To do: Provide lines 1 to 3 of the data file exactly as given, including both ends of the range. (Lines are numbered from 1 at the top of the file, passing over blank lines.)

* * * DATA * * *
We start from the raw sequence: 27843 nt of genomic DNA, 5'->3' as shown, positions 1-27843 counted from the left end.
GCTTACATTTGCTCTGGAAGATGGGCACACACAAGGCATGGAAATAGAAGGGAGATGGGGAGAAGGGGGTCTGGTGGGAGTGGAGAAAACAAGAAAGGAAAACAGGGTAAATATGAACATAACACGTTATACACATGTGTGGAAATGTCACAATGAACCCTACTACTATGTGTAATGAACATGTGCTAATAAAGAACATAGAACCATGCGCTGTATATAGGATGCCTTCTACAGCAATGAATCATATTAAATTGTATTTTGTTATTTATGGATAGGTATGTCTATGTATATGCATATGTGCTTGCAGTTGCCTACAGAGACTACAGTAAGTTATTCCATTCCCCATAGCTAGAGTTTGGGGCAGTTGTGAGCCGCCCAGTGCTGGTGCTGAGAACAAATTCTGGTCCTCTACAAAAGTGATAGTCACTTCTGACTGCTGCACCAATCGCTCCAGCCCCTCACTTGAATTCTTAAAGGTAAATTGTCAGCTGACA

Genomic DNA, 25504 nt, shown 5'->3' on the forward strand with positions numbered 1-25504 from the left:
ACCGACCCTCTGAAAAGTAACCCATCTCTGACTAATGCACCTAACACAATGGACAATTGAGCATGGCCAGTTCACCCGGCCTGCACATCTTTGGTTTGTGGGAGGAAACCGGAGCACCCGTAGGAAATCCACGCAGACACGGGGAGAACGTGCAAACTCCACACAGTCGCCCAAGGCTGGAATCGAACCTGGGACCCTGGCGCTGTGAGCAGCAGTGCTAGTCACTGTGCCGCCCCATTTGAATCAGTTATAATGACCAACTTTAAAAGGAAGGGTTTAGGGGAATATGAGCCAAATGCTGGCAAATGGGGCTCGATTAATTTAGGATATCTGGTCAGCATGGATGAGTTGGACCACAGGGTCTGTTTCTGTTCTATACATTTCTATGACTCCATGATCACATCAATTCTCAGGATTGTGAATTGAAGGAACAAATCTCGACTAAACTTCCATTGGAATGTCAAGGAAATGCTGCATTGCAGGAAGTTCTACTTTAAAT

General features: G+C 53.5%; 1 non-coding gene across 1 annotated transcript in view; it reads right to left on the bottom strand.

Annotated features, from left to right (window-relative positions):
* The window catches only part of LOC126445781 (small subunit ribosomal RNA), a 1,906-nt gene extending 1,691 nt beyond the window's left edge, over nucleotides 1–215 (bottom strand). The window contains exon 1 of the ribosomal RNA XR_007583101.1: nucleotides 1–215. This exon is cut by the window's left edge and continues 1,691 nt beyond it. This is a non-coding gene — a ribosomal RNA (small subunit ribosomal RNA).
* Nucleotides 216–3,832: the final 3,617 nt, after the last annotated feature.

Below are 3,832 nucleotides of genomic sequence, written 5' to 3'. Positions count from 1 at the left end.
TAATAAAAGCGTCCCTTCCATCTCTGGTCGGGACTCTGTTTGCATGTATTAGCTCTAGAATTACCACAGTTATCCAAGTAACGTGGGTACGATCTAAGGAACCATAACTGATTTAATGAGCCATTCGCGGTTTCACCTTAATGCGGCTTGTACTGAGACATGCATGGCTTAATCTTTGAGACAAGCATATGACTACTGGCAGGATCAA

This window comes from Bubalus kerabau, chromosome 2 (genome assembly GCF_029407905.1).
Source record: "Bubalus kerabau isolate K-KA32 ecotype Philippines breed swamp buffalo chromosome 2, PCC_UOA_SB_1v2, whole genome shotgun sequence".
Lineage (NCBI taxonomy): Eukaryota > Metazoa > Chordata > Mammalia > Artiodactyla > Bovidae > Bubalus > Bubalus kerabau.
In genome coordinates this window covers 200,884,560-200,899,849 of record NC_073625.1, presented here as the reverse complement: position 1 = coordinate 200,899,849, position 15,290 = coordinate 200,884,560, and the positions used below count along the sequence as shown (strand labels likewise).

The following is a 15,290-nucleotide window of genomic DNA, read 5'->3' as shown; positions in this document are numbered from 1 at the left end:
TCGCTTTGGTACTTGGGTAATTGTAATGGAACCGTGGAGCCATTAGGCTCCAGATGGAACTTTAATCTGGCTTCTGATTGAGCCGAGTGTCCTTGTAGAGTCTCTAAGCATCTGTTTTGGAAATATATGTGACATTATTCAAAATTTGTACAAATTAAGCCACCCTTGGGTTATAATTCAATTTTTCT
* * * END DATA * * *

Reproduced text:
We start from the raw sequence: 27843 nt of genomic DNA, 5'->3' as shown, positions 1-27843 counted from the left end.
GCTTACATTTGCTCTGGAAGATGGGCACACACAAGGCATGGAAATAGAAGGGAGATGGGGAGAAGGGGGTCTGGTGGGAGTGGAGAAAACAAGAAAGGAAAACAGGGTAAATATGAACATAACACGTTATACACATGTGTGGAAATGTCACAATGAACCCTACTACTATGTGTAATGAACATGTGCTAATAAAGAACATAGAACCATGCGCTGTATATAGGATGCCTTCTACAGCAATGAATCATATTAAATTGTATTTTGTTATTTATGGATAGGTATGTCTATGTATATGCATATGTGCTTGCAGTTGCCTACAGAGACTACAGTAAGTTATTCCATTCCCCATAGCTAGAGTTTGGGGCAGTTGTGAGCCGCCCAGTGCTGGTGCTGAGAACAAATTCTGGTCCTCTACAAAAGTGATAGTCACTTCTGACTGCTGCACCAATCGCTCCAGCCCCTCACTTGAATTCTTAAAGGTAAATTGTCAGCTGACA

Genomic DNA, 25504 nt, shown 5'->3' on the forward strand with positions numbered 1-25504 from the left: